Raymond Tishenko

Raymond Tishenko

Thoughts, ideas and general ramblings of a SharePoint and Infrastructure Consultant in Vancouver, BC

I'm addicted to coffee. There, I said it.



Windows 10 and PPTP VPN split tunnelling

Split Tunneling

Configuring a VPN connection to allow split tunnelling allows traffic not destined for the remote corporate network, specifically internet traffic, to be sent out the local network gateway. This often results in faster browsing and permits access to networks routable locally.

It may also be a security risk, which is why IT may disable this functionality all together - but in this case we are using PPTP which is deemed insecure so that may be a moot point.

Use Default Gateway on Remote Network

In previous versions of Windows operating systems, configuring Split Tunnelling for VPN connections was a simple operation of clearing the "Use default gateway on remote network" checkbox in the VPN connection's TCP/IPv4 properties. Following an upgrade to Windows 10, however, you may find that clicking the TCP/IPv4 properties button does nothing.

TCP/IPv4 Properties button not functioning

Connections that existed prior to the upgrade will preserve the configuration setting. In order to achieve this functionality for new connections, or to modify existing connections, we need to use PowerShell.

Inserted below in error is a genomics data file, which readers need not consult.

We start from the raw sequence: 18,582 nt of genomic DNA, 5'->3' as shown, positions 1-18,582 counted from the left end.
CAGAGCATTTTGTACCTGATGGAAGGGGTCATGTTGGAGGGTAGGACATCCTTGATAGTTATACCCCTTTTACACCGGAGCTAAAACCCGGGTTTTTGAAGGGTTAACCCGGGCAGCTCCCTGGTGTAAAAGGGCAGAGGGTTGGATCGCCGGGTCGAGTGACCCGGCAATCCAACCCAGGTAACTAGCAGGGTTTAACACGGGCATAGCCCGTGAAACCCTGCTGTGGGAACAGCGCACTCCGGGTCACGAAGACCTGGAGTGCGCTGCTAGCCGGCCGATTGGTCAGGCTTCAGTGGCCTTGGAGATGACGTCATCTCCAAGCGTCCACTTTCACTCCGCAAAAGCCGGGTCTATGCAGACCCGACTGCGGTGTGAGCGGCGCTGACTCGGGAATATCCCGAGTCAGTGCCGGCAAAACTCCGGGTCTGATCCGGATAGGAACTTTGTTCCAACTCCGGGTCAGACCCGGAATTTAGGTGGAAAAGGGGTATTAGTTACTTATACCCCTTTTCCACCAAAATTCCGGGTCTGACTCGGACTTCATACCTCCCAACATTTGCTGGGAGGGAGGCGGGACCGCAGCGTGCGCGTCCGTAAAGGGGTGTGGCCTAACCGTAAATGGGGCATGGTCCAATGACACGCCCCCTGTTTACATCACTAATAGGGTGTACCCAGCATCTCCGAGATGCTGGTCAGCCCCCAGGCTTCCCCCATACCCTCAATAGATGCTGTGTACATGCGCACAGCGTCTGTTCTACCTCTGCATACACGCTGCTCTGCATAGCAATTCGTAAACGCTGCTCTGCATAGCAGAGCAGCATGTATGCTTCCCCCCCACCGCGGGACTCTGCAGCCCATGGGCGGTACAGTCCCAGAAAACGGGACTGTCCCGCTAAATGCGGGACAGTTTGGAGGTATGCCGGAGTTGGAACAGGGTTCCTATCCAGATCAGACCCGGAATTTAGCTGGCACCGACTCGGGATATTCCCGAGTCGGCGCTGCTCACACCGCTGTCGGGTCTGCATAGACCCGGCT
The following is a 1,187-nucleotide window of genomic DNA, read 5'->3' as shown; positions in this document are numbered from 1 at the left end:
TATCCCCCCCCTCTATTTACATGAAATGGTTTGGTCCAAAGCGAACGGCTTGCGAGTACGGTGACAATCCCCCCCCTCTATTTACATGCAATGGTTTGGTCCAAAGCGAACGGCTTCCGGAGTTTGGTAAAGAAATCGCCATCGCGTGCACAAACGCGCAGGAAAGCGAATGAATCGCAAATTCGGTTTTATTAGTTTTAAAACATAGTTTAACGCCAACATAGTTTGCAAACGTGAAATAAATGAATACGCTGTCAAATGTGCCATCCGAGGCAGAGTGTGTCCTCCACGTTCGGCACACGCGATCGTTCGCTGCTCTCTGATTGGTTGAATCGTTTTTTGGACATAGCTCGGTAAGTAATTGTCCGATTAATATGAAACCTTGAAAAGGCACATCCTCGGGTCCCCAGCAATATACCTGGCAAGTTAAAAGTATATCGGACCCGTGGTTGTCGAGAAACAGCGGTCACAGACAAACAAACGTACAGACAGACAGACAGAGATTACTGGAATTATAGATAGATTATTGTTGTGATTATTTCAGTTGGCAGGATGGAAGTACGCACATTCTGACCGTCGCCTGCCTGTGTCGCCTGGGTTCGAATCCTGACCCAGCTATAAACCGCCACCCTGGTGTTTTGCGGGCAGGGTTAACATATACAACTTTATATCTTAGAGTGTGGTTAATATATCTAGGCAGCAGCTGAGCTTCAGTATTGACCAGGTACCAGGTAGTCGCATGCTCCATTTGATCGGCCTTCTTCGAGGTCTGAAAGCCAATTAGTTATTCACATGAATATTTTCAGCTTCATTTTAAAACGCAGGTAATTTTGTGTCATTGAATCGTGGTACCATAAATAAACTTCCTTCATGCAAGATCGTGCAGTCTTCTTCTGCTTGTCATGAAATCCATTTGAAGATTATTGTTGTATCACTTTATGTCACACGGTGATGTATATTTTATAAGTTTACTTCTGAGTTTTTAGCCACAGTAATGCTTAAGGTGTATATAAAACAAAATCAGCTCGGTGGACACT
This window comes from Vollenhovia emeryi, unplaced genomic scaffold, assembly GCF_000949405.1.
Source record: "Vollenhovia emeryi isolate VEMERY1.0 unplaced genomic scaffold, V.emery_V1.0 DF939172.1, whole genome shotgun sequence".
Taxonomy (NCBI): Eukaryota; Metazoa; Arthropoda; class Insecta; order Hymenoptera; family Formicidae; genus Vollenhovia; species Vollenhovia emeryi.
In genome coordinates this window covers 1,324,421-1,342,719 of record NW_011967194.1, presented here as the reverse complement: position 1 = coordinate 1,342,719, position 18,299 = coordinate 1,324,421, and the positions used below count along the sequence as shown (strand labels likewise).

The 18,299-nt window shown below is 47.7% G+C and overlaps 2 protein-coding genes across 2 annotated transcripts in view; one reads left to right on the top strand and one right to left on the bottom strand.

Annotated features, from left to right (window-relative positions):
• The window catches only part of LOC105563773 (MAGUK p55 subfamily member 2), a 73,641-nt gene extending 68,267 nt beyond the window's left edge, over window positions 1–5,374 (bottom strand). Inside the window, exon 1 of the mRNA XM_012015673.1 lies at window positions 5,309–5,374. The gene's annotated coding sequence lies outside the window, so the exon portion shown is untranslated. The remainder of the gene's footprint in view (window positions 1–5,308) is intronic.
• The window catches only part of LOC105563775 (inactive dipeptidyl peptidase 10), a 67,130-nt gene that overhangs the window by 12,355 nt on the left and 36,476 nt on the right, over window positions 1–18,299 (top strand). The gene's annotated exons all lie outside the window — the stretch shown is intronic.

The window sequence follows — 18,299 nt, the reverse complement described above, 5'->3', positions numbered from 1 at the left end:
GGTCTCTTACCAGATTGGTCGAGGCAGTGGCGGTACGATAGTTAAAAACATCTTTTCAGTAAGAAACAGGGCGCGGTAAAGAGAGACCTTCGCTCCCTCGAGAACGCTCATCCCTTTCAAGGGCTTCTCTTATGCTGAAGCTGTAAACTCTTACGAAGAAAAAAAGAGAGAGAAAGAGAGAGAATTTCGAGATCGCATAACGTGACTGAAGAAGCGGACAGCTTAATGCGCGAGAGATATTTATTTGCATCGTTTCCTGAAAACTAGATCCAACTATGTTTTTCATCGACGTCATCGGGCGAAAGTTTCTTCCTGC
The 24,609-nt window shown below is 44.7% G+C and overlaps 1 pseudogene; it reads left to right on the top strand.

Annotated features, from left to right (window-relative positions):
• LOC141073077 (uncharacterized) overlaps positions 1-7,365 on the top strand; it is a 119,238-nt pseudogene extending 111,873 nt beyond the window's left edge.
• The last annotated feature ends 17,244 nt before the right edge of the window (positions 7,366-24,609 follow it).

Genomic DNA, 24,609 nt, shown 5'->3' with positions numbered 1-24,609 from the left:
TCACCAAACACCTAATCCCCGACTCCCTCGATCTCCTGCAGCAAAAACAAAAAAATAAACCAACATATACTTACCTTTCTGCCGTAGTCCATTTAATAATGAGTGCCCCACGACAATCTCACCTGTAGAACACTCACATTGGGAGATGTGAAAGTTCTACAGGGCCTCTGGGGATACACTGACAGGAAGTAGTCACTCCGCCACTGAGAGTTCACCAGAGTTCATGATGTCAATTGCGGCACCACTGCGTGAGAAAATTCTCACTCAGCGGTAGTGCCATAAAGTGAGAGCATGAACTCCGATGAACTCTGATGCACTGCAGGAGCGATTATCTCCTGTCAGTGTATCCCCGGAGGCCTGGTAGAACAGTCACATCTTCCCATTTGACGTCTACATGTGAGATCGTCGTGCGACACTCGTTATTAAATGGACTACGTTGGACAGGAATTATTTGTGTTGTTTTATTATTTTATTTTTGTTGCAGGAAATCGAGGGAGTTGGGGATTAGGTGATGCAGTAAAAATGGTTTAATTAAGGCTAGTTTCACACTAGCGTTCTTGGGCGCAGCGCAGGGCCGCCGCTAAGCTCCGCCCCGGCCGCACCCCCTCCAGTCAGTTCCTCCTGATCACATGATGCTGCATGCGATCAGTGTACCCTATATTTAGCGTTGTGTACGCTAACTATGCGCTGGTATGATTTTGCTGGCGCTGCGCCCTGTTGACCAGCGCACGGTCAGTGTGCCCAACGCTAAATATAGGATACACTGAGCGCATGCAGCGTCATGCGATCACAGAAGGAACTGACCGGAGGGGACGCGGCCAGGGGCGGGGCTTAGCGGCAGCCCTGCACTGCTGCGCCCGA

Configure Split Tunnelling with PowerShell

From a PowerShell prompt, run


which will return the list of connections. Next, we want to pipe the output and select only the connection we need to modify, such as:

Get-VpnConnection | ? -Property Name -eq -Value "PPTP Client VPN Connection"

This returns the details of the connection:
PPTP VPN Connection details with Split Tunnelling

As you can see the connection is not configured for Split Tunneling, as evidenced by:

SplitTunneling        : False

Now we'll want to modify the connection, which we can do by piping the output to the Set-VpnConnection commandlet, and set the SplitTunneling property to True:

Get-VpnConnection | ? -Property Name -eq -Value "PPTP Client VPN Connection" | Set-VpnConnection -SplitTunneling $true

To verify the property value was set correctly you can run the same command as before:

Get-VpnConnection | ? -Property Name -eq -Value "PPTP Client VPN Connection"

The PPTP VPN connection properties should now show the desired Split Tunnelling configuration value:

PPTP VPN Connection details with Split Tunnelling


Unable to modify the IPV4 Settings in the PPTP VPN properties after upgrading your machine to Windows 10? You need to use PowerShell and modify the settings of the VPN connection.

I'm addicted to coffee. There, I said it.

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